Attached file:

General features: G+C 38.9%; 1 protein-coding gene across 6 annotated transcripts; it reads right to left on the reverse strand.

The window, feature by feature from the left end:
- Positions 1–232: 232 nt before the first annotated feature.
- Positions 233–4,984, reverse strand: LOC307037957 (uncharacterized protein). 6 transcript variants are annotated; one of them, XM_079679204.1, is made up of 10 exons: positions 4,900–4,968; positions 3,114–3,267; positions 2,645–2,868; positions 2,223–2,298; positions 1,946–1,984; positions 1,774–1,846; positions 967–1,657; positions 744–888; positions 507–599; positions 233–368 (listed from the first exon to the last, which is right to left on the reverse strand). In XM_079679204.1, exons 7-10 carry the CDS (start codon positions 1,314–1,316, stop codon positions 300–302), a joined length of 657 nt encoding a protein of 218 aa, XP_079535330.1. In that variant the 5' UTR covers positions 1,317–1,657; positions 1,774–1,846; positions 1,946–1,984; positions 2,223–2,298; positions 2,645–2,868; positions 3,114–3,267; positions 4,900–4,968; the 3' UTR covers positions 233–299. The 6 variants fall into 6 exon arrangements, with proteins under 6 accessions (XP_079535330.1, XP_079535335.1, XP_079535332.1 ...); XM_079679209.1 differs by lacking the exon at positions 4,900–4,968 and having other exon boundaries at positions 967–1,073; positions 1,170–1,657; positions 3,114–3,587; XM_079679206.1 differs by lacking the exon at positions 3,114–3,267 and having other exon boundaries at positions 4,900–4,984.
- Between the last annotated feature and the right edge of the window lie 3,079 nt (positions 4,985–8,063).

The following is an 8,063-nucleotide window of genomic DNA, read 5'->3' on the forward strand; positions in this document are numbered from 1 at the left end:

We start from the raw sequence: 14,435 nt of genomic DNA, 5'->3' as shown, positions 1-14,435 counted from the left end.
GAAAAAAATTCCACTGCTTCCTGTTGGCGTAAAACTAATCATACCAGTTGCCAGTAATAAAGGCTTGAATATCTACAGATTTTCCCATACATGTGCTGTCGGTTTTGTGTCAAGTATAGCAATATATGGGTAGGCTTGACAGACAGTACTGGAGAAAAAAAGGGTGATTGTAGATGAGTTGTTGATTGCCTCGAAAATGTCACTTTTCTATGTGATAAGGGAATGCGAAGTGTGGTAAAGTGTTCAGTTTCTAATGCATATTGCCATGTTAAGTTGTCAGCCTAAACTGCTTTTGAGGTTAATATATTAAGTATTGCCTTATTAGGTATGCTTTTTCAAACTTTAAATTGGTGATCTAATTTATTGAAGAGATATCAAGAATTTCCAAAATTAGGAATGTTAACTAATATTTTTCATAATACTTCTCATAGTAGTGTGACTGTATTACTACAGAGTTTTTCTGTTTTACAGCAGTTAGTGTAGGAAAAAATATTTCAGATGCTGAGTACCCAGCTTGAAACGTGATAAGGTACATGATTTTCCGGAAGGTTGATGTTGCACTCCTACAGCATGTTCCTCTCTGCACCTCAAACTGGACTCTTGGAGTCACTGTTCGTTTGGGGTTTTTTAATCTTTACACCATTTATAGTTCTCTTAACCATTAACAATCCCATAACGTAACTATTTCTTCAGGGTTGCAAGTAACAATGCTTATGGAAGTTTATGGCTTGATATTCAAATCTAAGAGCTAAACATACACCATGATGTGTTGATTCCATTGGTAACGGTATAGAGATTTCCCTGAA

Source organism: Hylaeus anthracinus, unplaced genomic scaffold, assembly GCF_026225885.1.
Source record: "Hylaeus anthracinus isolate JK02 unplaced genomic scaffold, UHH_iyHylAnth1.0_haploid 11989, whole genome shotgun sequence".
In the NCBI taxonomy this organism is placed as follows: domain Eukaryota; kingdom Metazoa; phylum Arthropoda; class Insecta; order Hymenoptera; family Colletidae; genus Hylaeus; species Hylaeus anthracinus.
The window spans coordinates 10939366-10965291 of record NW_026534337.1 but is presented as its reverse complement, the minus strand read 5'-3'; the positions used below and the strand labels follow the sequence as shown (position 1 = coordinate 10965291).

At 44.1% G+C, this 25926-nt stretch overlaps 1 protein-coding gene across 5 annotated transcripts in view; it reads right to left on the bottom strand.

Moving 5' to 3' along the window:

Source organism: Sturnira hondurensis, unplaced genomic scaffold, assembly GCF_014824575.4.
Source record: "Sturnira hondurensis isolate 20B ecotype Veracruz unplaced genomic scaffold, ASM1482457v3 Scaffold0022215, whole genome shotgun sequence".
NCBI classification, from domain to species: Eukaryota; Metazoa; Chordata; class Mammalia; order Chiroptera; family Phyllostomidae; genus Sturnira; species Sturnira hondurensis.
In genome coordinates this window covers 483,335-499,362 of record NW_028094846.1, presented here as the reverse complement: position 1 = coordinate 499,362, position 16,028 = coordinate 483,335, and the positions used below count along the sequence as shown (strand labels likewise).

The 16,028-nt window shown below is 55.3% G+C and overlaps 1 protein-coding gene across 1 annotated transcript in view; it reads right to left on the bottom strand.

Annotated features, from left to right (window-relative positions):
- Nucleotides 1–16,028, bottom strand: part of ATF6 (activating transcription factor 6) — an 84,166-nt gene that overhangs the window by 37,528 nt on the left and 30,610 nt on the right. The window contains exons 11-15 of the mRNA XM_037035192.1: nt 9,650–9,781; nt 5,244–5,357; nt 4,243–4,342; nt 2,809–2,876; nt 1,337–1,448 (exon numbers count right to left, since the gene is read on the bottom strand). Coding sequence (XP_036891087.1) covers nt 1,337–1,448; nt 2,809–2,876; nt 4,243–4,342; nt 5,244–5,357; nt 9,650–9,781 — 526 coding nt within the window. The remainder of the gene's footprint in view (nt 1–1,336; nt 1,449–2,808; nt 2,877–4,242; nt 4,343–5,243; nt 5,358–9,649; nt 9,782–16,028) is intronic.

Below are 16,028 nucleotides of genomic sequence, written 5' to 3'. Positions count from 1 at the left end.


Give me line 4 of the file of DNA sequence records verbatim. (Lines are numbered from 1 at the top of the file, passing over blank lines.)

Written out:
- Positions 233–4,984, reverse strand: LOC307037957 (uncharacterized protein). 6 transcript variants are annotated; one of them, XM_079679204.1, is made up of 10 exons: positions 4,900–4,968; positions 3,114–3,267; positions 2,645–2,868; positions 2,223–2,298; positions 1,946–1,984; positions 1,774–1,846; positions 967–1,657; positions 744–888; positions 507–599; positions 233–368 (listed from the first exon to the last, which is right to left on the reverse strand). In XM_079679204.1, exons 7-10 carry the CDS (start codon positions 1,314–1,316, stop codon positions 300–302), a joined length of 657 nt encoding a protein of 218 aa, XP_079535330.1. In that variant the 5' UTR covers positions 1,317–1,657; positions 1,774–1,846; positions 1,946–1,984; positions 2,223–2,298; positions 2,645–2,868; positions 3,114–3,267; positions 4,900–4,968; the 3' UTR covers positions 233–299. The 6 variants fall into 6 exon arrangements, with proteins under 6 accessions (XP_079535330.1, XP_079535335.1, XP_079535332.1 ...); XM_079679209.1 differs by lacking the exon at positions 4,900–4,968 and having other exon boundaries at positions 967–1,073; positions 1,170–1,657; positions 3,114–3,587; XM_079679206.1 differs by lacking the exon at positions 3,114–3,267 and having other exon boundaries at positions 4,900–4,984.